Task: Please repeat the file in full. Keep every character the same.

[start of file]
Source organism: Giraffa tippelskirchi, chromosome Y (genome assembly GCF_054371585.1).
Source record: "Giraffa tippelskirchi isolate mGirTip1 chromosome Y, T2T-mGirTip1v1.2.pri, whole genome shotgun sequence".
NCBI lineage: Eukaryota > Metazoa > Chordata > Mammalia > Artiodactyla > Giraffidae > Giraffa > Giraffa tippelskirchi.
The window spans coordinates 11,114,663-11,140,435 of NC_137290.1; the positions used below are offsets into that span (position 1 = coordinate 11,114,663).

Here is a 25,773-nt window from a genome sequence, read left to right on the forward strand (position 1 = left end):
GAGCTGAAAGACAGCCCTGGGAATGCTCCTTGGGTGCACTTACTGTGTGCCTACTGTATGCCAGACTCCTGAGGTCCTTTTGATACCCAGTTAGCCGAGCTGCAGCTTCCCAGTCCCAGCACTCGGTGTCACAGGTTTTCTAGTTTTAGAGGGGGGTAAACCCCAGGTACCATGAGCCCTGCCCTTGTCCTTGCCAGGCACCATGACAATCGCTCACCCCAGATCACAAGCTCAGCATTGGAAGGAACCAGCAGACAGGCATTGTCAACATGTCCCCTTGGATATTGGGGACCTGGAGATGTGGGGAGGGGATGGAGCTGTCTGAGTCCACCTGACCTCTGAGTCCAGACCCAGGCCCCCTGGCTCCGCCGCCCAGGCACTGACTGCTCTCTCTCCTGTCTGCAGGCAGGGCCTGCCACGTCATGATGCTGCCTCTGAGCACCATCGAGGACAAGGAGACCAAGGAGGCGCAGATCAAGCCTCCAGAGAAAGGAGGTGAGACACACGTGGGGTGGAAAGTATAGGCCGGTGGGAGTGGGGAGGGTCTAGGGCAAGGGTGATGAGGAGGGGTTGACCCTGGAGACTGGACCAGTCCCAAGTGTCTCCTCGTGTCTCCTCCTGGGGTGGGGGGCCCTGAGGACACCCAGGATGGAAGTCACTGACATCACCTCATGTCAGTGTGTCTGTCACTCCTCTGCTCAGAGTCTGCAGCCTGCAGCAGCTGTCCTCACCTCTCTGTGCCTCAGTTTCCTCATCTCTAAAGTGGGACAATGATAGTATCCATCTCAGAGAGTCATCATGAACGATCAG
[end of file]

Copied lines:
Source organism: Giraffa tippelskirchi, chromosome Y (genome assembly GCF_054371585.1).
Source record: "Giraffa tippelskirchi isolate mGirTip1 chromosome Y, T2T-mGirTip1v1.2.pri, whole genome shotgun sequence".
NCBI lineage: Eukaryota > Metazoa > Chordata > Mammalia > Artiodactyla > Giraffidae > Giraffa > Giraffa tippelskirchi.
The window spans coordinates 11,114,663-11,140,435 of NC_137290.1; the positions used below are offsets into that span (position 1 = coordinate 11,114,663).

Here is a 25,773-nt window from a genome sequence, read left to right on the forward strand (position 1 = left end):
GAGCTGAAAGACAGCCCTGGGAATGCTCCTTGGGTGCACTTACTGTGTGCCTACTGTATGCCAGACTCCTGAGGTCCTTTTGATACCCAGTTAGCCGAGCTGCAGCTTCCCAGTCCCAGCACTCGGTGTCACAGGTTTTCTAGTTTTAGAGGGGGGTAAACCCCAGGTACCATGAGCCCTGCCCTTGTCCTTGCCAGGCACCATGACAATCGCTCACCCCAGATCACAAGCTCAGCATTGGAAGGAACCAGCAGACAGGCATTGTCAACATGTCCCCTTGGATATTGGGGACCTGGAGATGTGGGGAGGGGATGGAGCTGTCTGAGTCCACCTGACCTCTGAGTCCAGACCCAGGCCCCCTGGCTCCGCCGCCCAGGCACTGACTGCTCTCTCTCCTGTCTGCAGGCAGGGCCTGCCACGTCATGATGCTGCCTCTGAGCACCATCGAGGACAAGGAGACCAAGGAGGCGCAGATCAAGCCTCCAGAGAAAGGAGGTGAGACACACGTGGGGTGGAAAGTATAGGCCGGTGGGAGTGGGGAGGGTCTAGGGCAAGGGTGATGAGGAGGGGTTGACCCTGGAGACTGGACCAGTCCCAAGTGTCTCCTCGTGTCTCCTCCTGGGGTGGGGGGCCCTGAGGACACCCAGGATGGAAGTCACTGACATCACCTCATGTCAGTGTGTCTGTCACTCCTCTGCTCAGAGTCTGCAGCCTGCAGCAGCTGTCCTCACCTCTCTGTGCCTCAGTTTCCTCATCTCTAAAGTGGGACAATGATAGTATCCATCTCAGAGAGTCATCATGAACGATCAG